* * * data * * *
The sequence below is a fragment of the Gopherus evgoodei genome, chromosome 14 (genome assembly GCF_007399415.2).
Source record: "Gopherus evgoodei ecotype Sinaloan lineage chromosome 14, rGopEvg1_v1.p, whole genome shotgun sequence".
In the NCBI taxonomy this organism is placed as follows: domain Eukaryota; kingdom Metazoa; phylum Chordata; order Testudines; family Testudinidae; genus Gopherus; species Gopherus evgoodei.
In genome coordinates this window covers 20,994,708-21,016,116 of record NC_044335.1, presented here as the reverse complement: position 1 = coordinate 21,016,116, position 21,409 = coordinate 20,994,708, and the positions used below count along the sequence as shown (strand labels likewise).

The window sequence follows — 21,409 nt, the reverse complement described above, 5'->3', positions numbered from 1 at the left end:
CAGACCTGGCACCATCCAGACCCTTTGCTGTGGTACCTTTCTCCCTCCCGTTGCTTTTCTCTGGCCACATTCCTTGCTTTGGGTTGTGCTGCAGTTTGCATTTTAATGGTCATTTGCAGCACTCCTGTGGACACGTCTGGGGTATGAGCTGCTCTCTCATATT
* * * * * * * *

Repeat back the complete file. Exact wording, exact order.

The sequence below is a fragment of the Gopherus evgoodei genome, chromosome 14 (genome assembly GCF_007399415.2).
Source record: "Gopherus evgoodei ecotype Sinaloan lineage chromosome 14, rGopEvg1_v1.p, whole genome shotgun sequence".
In the NCBI taxonomy this organism is placed as follows: domain Eukaryota; kingdom Metazoa; phylum Chordata; order Testudines; family Testudinidae; genus Gopherus; species Gopherus evgoodei.
In genome coordinates this window covers 20,994,708-21,016,116 of record NC_044335.1, presented here as the reverse complement: position 1 = coordinate 21,016,116, position 21,409 = coordinate 20,994,708, and the positions used below count along the sequence as shown (strand labels likewise).

The window sequence follows — 21,409 nt, the reverse complement described above, 5'->3', positions numbered from 1 at the left end:
CAGACCTGGCACCATCCAGACCCTTTGCTGTGGTACCTTTCTCCCTCCCGTTGCTTTTCTCTGGCCACATTCCTTGCTTTGGGTTGTGCTGCAGTTTGCATTTTAATGGTCATTTGCAGCACTCCTGTGGACACGTCTGGGGTATGAGCTGCTCTCTCATATT